Thanksgiving to the Lord reminds all of us Pilgrims, that He has provided all things.  It develops in us an appreciation for the countless ways He cares for us. Thanksgiving protects our hearts from the lure of materialism by pointing out God’s fingerprints on our lives.


A medieval legend tells of two angels sent to earth by the Lord to gather the prayers of the saints. One was to gather the petitions and the other the thanksgivings. The angel responsible for petitions was not able to carry them back to heaven in one load, while the angel responsible for thanksgivings carried his back in one hand.

That legend developed from the sad fact that God’s children are more prone to ask than to thank. The Psalms are instructive in this regard, in that they contain more praise than petition. Believers come into their Father’s presence through thanksgiving. We “enter His gates with thanksgiving, and His courts with praise” (Ps. 100:4). William Hendriksen picturesquely commented that “when a person prays without thanksgiving he has clipped the wings of prayer so that it cannot rise.” In Ephesians 5:20 Paul tells when, for what, how, and to whom the Spirit–filled believer is to be thankful.


  • As Jesus TAUGHT.  Thanksgiving to the Lord reminds us that He has provided all things.  It develops in us an appreciation for the countless ways He cares for us.  Jesus said that where your treasure is, there will your heart be also.  Matthew 6:21Thanksgiving protects our hearts from the lure of materialism by pointing out God’s fingerprints on our lives.  He knows our needs and the difference between our needs and wants.  He instructs us to seek first his kingdom and his righteousness, and all these things will be given to you as well.  Therefore, do not worry about tomorrow ..Matthew 6:33-34a.  Thanking Him renews our eternal perspective.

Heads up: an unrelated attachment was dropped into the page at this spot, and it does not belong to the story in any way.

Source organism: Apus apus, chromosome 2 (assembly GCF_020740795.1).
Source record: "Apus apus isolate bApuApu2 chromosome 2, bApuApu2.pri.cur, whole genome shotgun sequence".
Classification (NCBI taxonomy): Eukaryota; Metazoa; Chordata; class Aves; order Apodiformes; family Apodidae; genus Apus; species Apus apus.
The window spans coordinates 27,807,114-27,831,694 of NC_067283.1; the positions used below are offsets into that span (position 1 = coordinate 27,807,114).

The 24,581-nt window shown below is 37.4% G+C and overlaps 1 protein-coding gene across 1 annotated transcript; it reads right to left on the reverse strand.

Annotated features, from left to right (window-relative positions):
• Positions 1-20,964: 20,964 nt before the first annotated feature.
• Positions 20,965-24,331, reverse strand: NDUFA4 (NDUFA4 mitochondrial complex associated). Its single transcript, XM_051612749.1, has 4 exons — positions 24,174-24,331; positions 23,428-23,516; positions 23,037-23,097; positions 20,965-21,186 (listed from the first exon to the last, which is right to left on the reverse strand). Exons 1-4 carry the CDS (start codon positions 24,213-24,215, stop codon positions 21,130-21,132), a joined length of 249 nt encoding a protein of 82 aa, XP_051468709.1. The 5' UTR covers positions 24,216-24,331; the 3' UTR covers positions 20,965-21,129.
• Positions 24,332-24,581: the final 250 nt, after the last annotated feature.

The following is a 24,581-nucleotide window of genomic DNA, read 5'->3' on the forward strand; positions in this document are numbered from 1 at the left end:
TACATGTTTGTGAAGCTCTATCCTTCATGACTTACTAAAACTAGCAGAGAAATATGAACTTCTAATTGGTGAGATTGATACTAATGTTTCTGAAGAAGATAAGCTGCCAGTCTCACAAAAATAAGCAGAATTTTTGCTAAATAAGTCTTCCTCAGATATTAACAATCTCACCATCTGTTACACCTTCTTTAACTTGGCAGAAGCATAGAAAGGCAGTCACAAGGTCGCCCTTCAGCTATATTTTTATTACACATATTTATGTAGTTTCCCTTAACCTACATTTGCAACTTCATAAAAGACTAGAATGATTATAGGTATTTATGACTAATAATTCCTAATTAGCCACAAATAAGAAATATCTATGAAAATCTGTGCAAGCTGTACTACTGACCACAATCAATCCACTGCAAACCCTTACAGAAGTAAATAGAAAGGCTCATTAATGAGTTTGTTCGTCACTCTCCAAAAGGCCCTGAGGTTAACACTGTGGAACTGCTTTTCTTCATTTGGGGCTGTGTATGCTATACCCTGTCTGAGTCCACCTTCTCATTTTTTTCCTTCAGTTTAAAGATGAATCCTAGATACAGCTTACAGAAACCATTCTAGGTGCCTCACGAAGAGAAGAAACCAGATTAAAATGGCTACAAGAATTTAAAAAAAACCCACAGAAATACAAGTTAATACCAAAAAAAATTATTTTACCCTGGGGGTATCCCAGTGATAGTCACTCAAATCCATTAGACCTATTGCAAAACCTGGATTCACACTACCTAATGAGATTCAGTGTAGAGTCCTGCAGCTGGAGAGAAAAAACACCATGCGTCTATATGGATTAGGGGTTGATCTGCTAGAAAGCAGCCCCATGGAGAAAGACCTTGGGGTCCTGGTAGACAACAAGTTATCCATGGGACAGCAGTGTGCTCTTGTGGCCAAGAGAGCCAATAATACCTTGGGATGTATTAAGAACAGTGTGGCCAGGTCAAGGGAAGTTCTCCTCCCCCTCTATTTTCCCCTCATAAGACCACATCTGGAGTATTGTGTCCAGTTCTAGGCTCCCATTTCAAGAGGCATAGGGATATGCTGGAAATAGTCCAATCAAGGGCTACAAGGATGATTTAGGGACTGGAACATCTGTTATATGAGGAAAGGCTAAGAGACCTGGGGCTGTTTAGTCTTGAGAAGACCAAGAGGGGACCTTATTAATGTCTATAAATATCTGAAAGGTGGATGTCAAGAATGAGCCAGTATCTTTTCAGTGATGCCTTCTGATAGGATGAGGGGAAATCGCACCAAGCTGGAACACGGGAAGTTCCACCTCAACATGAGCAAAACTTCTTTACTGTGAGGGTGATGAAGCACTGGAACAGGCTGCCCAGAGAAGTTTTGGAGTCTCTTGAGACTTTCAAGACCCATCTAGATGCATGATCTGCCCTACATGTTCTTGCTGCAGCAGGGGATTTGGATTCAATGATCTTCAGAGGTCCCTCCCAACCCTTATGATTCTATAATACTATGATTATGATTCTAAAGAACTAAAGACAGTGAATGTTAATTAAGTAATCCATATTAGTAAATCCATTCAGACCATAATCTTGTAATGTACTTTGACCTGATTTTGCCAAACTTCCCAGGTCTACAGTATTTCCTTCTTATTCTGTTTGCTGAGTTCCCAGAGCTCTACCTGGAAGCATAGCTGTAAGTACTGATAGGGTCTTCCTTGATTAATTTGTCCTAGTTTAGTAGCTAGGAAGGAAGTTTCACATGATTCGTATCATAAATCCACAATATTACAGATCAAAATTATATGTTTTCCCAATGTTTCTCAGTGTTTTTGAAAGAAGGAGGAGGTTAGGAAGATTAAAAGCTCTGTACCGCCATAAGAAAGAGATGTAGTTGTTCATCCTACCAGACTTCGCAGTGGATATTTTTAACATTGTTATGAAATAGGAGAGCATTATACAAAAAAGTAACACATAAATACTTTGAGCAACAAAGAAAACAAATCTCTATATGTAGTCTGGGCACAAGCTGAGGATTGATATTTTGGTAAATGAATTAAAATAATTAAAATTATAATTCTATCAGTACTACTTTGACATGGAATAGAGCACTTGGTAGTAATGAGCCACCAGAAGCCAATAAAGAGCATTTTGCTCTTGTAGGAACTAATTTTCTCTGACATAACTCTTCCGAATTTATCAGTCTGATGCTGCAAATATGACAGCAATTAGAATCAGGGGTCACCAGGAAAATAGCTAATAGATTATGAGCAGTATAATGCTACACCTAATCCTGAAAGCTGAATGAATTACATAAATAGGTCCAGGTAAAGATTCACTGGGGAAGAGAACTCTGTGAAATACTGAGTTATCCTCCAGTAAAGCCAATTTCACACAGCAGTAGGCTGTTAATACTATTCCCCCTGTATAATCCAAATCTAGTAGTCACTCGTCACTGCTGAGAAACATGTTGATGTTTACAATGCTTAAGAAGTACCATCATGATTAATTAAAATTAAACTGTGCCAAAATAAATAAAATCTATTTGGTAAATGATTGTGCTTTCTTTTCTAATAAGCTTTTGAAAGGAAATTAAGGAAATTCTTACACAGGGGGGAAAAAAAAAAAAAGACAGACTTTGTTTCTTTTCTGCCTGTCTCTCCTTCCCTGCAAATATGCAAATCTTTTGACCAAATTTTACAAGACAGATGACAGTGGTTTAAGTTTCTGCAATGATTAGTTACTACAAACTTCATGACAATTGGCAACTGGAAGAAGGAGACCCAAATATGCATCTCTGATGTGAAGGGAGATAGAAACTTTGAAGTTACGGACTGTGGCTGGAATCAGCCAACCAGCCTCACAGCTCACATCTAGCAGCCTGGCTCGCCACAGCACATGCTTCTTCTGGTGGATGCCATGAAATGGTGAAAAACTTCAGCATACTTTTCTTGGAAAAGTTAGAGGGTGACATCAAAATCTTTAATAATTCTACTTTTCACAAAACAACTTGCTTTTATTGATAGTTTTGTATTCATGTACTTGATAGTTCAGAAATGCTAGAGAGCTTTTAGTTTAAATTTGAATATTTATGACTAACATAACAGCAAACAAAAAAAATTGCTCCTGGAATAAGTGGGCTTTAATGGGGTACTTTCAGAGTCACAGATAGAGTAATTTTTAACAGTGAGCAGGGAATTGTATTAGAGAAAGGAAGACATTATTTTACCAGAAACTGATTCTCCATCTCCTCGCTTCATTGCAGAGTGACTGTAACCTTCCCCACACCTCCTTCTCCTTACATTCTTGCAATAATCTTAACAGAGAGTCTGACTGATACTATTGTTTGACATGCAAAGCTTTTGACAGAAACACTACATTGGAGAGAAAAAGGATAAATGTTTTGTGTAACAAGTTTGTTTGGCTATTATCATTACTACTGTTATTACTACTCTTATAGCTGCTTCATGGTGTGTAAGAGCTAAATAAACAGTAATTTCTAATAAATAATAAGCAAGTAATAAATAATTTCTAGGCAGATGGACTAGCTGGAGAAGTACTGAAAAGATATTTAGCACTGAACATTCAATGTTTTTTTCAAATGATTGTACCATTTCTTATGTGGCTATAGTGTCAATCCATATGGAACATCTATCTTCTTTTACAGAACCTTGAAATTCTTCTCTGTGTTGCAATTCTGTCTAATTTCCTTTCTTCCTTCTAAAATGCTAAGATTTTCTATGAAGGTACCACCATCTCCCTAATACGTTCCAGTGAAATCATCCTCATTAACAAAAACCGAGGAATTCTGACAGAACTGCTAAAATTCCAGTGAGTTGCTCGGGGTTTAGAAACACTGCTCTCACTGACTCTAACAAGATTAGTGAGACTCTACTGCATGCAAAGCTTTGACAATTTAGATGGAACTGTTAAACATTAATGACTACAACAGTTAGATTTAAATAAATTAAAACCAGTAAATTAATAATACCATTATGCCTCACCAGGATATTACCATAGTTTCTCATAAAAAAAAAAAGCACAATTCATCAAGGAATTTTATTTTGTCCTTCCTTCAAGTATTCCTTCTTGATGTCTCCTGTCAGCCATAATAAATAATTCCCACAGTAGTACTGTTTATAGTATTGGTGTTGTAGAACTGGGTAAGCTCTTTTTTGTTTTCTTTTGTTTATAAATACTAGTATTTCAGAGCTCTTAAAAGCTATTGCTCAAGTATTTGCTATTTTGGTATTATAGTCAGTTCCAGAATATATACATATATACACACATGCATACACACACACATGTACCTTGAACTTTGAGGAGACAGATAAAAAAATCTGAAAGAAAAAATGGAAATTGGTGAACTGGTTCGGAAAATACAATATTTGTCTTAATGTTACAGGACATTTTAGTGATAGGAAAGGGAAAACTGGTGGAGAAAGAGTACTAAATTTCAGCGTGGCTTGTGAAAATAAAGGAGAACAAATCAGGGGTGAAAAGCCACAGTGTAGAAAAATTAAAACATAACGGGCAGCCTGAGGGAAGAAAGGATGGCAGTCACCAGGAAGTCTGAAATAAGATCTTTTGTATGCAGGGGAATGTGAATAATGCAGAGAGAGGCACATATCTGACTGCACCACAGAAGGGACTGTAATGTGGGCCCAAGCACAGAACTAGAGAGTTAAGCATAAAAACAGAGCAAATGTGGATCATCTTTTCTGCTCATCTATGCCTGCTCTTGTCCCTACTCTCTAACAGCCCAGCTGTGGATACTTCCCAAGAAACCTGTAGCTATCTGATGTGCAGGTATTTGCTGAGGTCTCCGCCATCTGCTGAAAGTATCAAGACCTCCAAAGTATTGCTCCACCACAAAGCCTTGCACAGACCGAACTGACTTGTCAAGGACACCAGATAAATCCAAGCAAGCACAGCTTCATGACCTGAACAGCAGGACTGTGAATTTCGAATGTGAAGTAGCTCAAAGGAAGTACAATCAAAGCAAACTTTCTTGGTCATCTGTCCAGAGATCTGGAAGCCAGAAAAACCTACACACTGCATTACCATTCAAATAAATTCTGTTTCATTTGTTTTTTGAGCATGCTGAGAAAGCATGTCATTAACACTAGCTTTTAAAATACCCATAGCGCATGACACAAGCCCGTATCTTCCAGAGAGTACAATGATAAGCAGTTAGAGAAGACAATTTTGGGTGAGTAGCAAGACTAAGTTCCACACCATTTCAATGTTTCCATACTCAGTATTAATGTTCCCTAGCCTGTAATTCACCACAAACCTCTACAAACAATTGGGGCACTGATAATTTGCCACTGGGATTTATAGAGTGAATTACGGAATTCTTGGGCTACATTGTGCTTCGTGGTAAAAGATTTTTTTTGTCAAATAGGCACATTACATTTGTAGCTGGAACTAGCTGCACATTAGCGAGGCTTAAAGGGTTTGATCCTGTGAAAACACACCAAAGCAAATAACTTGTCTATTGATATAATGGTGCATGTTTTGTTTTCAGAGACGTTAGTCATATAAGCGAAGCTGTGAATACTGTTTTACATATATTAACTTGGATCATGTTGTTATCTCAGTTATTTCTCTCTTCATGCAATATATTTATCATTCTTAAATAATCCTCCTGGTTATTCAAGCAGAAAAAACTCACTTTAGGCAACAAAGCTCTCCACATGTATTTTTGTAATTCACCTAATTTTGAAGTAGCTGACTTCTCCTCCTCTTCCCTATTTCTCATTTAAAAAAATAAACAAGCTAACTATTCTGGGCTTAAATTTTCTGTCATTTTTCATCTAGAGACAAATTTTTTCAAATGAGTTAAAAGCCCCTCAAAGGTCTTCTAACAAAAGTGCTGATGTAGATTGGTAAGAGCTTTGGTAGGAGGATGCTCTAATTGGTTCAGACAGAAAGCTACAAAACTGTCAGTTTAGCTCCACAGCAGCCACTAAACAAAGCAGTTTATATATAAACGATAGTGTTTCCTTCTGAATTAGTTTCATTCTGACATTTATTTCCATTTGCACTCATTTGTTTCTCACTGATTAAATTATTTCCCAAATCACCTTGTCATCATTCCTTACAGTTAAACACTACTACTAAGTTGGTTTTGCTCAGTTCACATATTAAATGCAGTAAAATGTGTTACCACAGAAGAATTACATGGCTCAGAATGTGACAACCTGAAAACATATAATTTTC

• As Jesus LED in the Lord’s Supper.  Matthew 26:27 Then He took the cup, and gave thanks, and gave it to them, saying, “Drink from it, all of you.


  • DAVID offers thanks to god as he offers the materials gathered in dedication for God’s temple 1 Chronicles 29:13  “Now therefore, our God, We thank You And praise Your glorious name.
  • LEVITES offer thanks to god  As the glory first fills the temple. 2 Chronicles 5:12-13and the Levites who were the singers, all those of Asaph and Heman and Jeduthun, with their sons and their brethren, stood at the east end of the altar, clothed in white linen, having cymbals, stringed instruments and harps, and with them one hundred and twenty priests sounding with trumpets—13 indeed it came to pass, when the trumpeters and singers were as one, to make one sound to be heard in praising and thanking the Lord, and when they lifted up their voice with the trumpets and cymbals and instruments of music, and praised the Lord, saying:  “For He is good, For His mercy endures forever,”  that the house, the house of the Lord, was filled with a cloud,
  • DANIEL offer thanks to god as He revealed the secret of the dream. Daniel 2:23  “I thank You and praise You, O God of my fathers; You have given me wisdom and might, And have now made known to me what we asked of You, For You have made known to us the king’s demand.”
  • JONAH offered thanks to god from the depths of the sea in the midst of a great fish! Jonah 2:9 But I will sacrifice to You With the voice of thanksgiving; I will pay what I have vowed. Salvation is of the Lord.”


  • SIMEON   Luke 2:28 – At Christ’s presentation Luke 2:28 he took Him up in his arms and blessed God and said: “Lord, now You are letting Your servant depart in peace, According to Your word;
  • ANNA  Luke 2:38 And coming in that instant she gave thanks to the Lord, and spoke of Him to all those who looked for redemption in Jerusalem.
  • PAUL  Acts 28:15 – Thanked God for saints. Acts 28:15 And from there, when the brethren heard about us, they came to meet us as far as Appii Forum and Three Inns. When Paul saw them, he thanked God and took courage.



  • As a sacrifice to God Psalm 50:14 Offer to God thanksgiving, And pay your vows to the Most High.